29. 29. Finn & Johnson, Wiser Usability, UXPA 2016 29 57 CogniJve Guidelines: Focus AGenJon on Important Info & Calls to AcJon 58 Knowledge Differences •  Unfamiliar with digital tech jargon & icons •  Don’t know control gestures •  AnJquated mental models •  Greater domain knowledge •  Skills •  Vocabulary
  30. 30. Finn & Johnson, Wiser Usability, UXPA 2016 30 59 Knowledge Guidelines 1.  Clearly indicate current locaJon in app or website 2.  Use vocabulary familiar to your audience 3.  Don’t assume users have a correct mental model 4.  Help users predict what buGons/links do, and where they go 5.  Use wriJng style that is concise, plain, and familiar to users 6.  Follow standards and convenJons 7.  Minimize the negaJve impact on users of new versions 8.  Clearly label interacJve elements 60 Knowledge Guidelines: Use vocabulary familiar to your audience.
  31. 31. Finn & Johnson, Wiser Usability, UXPA 2016 31 61 Knowledge Guidelines: Use vocabulary familiar to your audience. 62 Knowledge Guidelines: Use vocabulary familiar to your audience.
  32. 32. Finn & Johnson, Wiser Usability, UXPA 2016 32 63 Knowledge Guidelines: Use vocabulary familiar to your audience. 64 Age-Related Changes: Awtude & Affect •  Less comfortable with technology •  More risk averse -  Strongly prefer familiar paths over efficiency -  Afraid of “breaking something” -  Tend to read everything on screen before acJng -  Afraid of embarrassment •  Osen get frustrated, give up •  Tendency to assign blame (to self or app) •  Reluctance to give personal info
  33. 33. Finn & Johnson, Wiser Usability, UXPA 2016 33 65 FrustraJon: “It’s extremely frustraJng. I didn’t grow up with computers in my life.” 66 FrustraJon (wants to quit): “I would screw this.”
  34. 34. Finn & Johnson, Wiser Usability, UXPA 2016 34 67 Awtude & Affect Guidelines 1.  Be flexible in how users can enter, save, and view data 2.  Inspire trust 3.  Make design appealing to all, including older adults 4.  Provide easy access to info users will want 5.  Facilitate easy privacy, security, and safety 68 Awtude & Affect Guidelines 1.  Be flexible in how users can enter, save, and view data. •  Make data entry fields “smart” •  Allow users to save and return to forms •  Give users sense of control over input methods
  35. 35. Finn & Johnson, Wiser Usability, UXPA 2016 35 69 Awtude & Affect: Be flexible in how users can enter, save, and view data 70 Awtude & Affect: Be flexible in how users can enter, save, and view data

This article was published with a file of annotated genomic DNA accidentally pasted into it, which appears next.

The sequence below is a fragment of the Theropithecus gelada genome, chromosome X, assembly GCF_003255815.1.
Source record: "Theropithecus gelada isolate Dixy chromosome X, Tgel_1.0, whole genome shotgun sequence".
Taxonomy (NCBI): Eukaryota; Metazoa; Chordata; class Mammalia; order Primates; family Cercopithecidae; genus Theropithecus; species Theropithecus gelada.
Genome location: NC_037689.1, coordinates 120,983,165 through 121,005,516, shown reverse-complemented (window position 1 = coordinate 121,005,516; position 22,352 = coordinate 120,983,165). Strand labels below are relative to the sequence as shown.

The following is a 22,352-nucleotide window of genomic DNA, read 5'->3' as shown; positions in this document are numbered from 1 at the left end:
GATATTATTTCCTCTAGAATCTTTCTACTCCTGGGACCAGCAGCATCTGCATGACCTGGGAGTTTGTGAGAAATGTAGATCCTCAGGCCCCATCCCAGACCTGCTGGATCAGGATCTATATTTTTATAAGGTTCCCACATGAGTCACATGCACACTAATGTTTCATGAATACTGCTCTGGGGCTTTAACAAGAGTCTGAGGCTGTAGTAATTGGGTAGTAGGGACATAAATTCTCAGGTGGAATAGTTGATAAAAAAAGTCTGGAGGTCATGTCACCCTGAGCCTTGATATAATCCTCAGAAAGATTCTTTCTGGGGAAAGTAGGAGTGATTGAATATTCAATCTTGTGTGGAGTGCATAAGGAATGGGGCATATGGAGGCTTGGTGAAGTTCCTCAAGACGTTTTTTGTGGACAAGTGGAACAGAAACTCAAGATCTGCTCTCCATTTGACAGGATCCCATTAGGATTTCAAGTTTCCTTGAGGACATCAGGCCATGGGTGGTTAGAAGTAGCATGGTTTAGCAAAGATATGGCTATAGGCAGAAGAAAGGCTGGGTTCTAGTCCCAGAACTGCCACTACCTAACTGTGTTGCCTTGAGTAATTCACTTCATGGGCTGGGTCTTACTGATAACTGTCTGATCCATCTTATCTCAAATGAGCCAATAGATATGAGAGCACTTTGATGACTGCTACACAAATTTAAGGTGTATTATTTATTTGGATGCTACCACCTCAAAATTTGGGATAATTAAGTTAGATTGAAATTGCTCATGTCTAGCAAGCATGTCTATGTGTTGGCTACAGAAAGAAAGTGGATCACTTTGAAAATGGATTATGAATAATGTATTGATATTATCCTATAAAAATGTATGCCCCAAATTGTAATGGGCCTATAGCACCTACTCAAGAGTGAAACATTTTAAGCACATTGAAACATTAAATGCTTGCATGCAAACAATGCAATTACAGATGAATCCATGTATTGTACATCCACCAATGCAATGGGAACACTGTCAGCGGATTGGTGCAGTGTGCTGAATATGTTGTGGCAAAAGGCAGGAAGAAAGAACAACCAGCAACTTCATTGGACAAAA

36. 36. Finn & Johnson, Wiser Usability, UXPA 2016 36 71 Awtude & Affect: Be flexible in how users can enter, save, and view data 72 Awtude & Affect Guidelines 2.  Inspire trust. •  Request only necessary info •  Make it easy to disJnguish content from ads
  37. 37. Finn & Johnson, Wiser Usability, UXPA 2016 37 73 Awtude & Affect Guidelines: Request only necessary info Online donaJon via credit card or Paypal should not require address, phone # 74 Awtude & Affect Guidelines: Make it easy to disJnguish content from adverJsing
  38. 38. Finn & Johnson, Wiser Usability, UXPA 2016 38 75 Working with Older Adults Guidelines 1.  Refer to recent resources for ideas about: •  including OAs in parJcipatory design •  adapJng study protocols to include OAs •  recruitment, retenJon, compensaJon 2.  Be sensiJve in communicaJons: •  Avoid both tech jargon and ElderSpeak •  Make wriGen and oral material accessible •  Be respec}ul, paJent, supporJve, grateful 3.  ConducJng sessions: •  Make sure meeJng site is easy to access and comfortable •  Minimize distracJons •  Keep sessions short, or build in breaks •  Allow extra Jme for everything 76 Summary •  % and # of OAs are increasing globally •  Age-related characterisJcs can contribute to many usability issues •  Usability issues can exclude people from benefits of today’s digital culture •  Other populaJons face similar usability issues and exclusions •  Designing interfaces with, and for, OAs can improve usability for everyone •  Recent research idenJfies design guidelines.
  39. 39. Finn & Johnson, Wiser Usability, UXPA 2016 39 77 Top RecommendaJons •  Legibility •  Visual Simplicity •  Conceptual Simplicity •  Consistency •  Salience •  Redundancy •  Support 78 Top References (of over 400!) •  Hawthorn (2006) Designing Effec>ve Interfaces for Older Users •  Fisk et al (2009) Designing for Older Adults •  Pak & McLaughlin (2011) Designing Displays for Older Adults •  Newell (2011) Design and the Digital Divide •  Leung (2009) Improving Mobile Device Apps for Older Adults •  Leitão & Silva (2012) PaGerns for Mobile UIs for Older Adults •  Pernice et al (2013) Senior Ci>zens on the Web •  Chisnell et al (2006) New Heuris>cs for Understanding Older Adults as Web Users
  40. 40. Finn & Johnson, Wiser Usability, UXPA 2016 40 79 Thank you!! Johnson & Finn: Designing for an Aging World* *(Final Title TBA) Morgan Kaufmann, early 2017 Contact: info@wiserusability.com 408.806.8451